Read these 4 Kundalini Yoga Tips tips to make your life smarter, better, faster and wiser. Each tip is approved by our Editors and created by expert writers so great we call them Gurus. LifeTips is the place to go when you need to know about Yoga tips and hundreds of other topics.
A kundalini or other meditative yoga class may include meditation and may include a group mantra, or chanting of sacred words or sounds. The purpose of a yoga mantra is to focus your attention during meditation and tune out distractions.
If you want to practice meditation at home, your mantra can be anything, from a word to a poem, but if you need a place to start, try this:
Sit in a comfortable position; it doesn't have to be cross-legged. Try sitting against a wall for extra support. Place your hands on your legs with palms facing up and the forefinger and thumb touching. Tuck your chin slightly towards your chest to release tension in the neck, and slowly start to chant the phrase, “so hum,” which means “I am that,” and is often used in meditative yoga practices. Say “so” with each inhale and “hum” with each exhale. The sound reflects the sound of the breath, so it is easy to repeat. Try setting a timer for 10 minutes and repeating the mantra for that entire time.
The so-called “breath of fire” is a key ingredient in a kundalini yoga practice. The breath of fire (also known as kapalabhati) involves a rapid breathing from the diaphragm. When you first try the breath of fire, open your mouth and pant like a dog. The breathing should be rapid, and your belly should swell outward on each inhale and press back towards the spine on each exhale. Once you get the hang of it, close your mouth and continue the rapid, diaphragmatic breathing at the same rate, with the same belly movements. During a kundalini class, students perform the breath of fire while performing other movements, such as scissoring the legs while lying on the back.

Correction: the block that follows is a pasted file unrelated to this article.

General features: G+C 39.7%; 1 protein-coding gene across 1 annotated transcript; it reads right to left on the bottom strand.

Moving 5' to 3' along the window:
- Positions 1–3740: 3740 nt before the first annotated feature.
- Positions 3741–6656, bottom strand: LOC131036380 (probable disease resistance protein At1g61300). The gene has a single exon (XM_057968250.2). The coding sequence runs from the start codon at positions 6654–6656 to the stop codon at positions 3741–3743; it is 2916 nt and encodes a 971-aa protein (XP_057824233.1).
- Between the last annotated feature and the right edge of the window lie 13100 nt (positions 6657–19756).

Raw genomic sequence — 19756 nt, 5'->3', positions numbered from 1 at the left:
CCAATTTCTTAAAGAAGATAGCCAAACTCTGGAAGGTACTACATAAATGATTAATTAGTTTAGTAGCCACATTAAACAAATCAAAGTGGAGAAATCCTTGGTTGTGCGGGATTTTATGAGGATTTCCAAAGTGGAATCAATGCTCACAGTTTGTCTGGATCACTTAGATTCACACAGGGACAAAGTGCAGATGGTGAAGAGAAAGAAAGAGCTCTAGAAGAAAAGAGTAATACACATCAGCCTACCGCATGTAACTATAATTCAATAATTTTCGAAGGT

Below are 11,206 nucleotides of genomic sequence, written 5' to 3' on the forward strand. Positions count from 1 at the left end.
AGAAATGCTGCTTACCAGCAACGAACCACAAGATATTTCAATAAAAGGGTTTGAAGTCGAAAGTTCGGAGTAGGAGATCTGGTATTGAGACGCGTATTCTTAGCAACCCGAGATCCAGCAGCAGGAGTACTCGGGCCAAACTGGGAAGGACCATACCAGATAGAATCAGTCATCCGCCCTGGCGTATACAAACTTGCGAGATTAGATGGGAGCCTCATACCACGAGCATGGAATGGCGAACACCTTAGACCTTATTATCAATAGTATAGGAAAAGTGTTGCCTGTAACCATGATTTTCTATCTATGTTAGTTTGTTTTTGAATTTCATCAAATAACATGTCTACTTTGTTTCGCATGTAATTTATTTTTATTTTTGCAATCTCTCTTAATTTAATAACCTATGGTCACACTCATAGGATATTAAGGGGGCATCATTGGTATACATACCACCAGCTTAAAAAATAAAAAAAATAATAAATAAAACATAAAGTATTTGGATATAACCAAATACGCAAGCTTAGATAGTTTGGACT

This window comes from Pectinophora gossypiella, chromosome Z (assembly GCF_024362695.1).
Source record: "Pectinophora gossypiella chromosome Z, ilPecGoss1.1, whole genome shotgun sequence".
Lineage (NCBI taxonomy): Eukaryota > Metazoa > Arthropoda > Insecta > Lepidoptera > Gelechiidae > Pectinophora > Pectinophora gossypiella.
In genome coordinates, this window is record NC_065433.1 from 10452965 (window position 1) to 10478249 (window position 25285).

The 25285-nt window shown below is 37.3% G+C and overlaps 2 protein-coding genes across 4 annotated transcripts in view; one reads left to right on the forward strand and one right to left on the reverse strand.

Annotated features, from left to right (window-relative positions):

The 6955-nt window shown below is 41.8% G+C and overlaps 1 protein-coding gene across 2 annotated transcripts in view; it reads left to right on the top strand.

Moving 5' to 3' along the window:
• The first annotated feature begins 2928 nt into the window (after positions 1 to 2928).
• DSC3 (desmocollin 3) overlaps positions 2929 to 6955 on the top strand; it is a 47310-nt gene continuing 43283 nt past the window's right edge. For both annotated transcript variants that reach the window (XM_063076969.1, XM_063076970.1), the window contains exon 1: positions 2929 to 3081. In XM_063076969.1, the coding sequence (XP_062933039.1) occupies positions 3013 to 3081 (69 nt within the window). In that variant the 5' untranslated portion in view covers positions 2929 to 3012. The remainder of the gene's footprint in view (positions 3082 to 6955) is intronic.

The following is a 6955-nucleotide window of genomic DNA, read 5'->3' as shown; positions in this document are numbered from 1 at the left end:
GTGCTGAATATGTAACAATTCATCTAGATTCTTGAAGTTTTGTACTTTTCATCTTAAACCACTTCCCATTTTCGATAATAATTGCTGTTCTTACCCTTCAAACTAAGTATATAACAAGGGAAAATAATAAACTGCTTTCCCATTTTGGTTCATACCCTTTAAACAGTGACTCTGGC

Although meditation receives more emphasis in a kundalini yoga practice, it is an important element of all hatha yoga, and if you ignore it you are missing out on a unique opportunity to cultivate inner calm. And who doesn't need some of that in a stress-filled world?
Six simple meditation strategies you can practice at home will be reinforced in a kundalini yoga practice:
-Sit still. Simply sit quietly in a comfortable position. Don't answer the phone or make a list of things to do. It's hard to sit for 10 minutes, and you will appreciate how restless the mind can be.
-Tune in. While sitting still, pay attention to the sensations in your immediate environment, such as feelings of hot or cold, and the hardness or softness of the surface on which you are sitting.
-Just breathe. Don't try to control your breath, just pay attention to it, and note the quality of the inhales and exhales.
-Repeat a mantra. Come up with a favorite word, phrase, prayer, or poem to repeat softly to yourself several times.
-Listen up. Listen carefully to the sounds around you, wherever you happen to be taking time for meditation and stillness.
-Send love. While sitting quietly in a meditation, think of someone who could benefit from a little extra TLC and send good thoughts to that person.
More meditative and relaxing styles of yoga, such as kundalini and ansura, have been associated with successful conception in women who have a history of infertility. Research has shown that stress affects hormones, and many women who have trouble getting pregnant also report chronic stress due to stressful jobs or other life circumstances. Sometimes all they need is to let go of the excess tension and let nature take its course. Even if yoga alone isn't enough, the increased inner calm that comes with yoga can help women manage the stress associated with medical fertility treatments.
Once you are pregnant, a kundalini style of yoga is well suited to prenatal yoga classes with its focus on mental strength and meditation combined with gentle stretches. And finally, kundalini yoga may be the hatha yoga that is most uniquely suited for helping new mothers cope with postpartum stress and depression and for easing new moms back into a fitness routine.
|Jennifer Mathes, Ph.D.|